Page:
No word from Mr. Jennings whether he would have suggested to eleven-year old Jaycee Dugard that, absent that troubling kidnapping detail, her best approach was to suggest her rapist "wear a condom."
If Harry Hay was no big deal, if Nancy Pelosi saw not a smidgen of a problem lending her prestige to a parade led by a man actively and famously supporting "man-boy love," if Hollywood-types are coming to the fervent defense of Roman Polanski after he fled the country for drugging, boozing and raping a 13-year old girl, and the Obama administration has a place for Mr. Jennings to espouse his views on school safety for children when the thought never occurred that he was literally staring into the face of the maximum red flag for child safety -- a victim of child molestation -- then the rest of us, apparently, are supposed to ask: what's the big deal?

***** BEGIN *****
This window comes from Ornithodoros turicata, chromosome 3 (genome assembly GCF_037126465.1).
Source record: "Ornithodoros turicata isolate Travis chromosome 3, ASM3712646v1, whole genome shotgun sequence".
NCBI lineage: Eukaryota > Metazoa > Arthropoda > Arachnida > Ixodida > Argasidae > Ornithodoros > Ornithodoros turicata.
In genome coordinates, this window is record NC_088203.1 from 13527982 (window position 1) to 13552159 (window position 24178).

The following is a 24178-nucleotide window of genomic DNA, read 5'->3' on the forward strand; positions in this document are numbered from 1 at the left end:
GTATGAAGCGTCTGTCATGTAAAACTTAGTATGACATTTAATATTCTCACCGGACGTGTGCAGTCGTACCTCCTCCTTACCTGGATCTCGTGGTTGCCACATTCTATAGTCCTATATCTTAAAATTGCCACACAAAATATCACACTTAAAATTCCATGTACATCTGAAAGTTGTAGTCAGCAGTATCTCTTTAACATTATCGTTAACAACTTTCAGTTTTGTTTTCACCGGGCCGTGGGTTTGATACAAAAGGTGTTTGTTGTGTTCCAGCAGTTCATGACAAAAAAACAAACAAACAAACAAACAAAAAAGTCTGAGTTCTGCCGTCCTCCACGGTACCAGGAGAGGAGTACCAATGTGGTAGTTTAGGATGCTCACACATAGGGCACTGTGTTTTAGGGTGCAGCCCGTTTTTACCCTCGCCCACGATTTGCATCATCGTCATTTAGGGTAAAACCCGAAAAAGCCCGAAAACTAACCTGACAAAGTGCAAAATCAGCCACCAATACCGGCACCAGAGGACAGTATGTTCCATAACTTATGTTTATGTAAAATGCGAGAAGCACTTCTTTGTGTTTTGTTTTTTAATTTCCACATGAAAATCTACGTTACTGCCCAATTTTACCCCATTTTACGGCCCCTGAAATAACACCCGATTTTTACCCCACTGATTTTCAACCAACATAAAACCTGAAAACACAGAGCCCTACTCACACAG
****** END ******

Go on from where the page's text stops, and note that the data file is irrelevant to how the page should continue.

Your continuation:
The hard fact of the matter is that for a certain segment of American society -- a segment once presumed to be on the far fringes of an unimaginably unacceptable morality -- the idea that it's OK to molest children of either sex is just not a big deal.
Child molesting simply wasn't a big deal for Harry Hay. Nor for Nancy Pelosi, now the Speaker of the House. Not for Roman Polanski, or, apparently, for his famous friends in the filmmaking community either. Or for Kevin Jennings, he the school safety czar.
And not, apparently and shockingly, for the Obama Administration.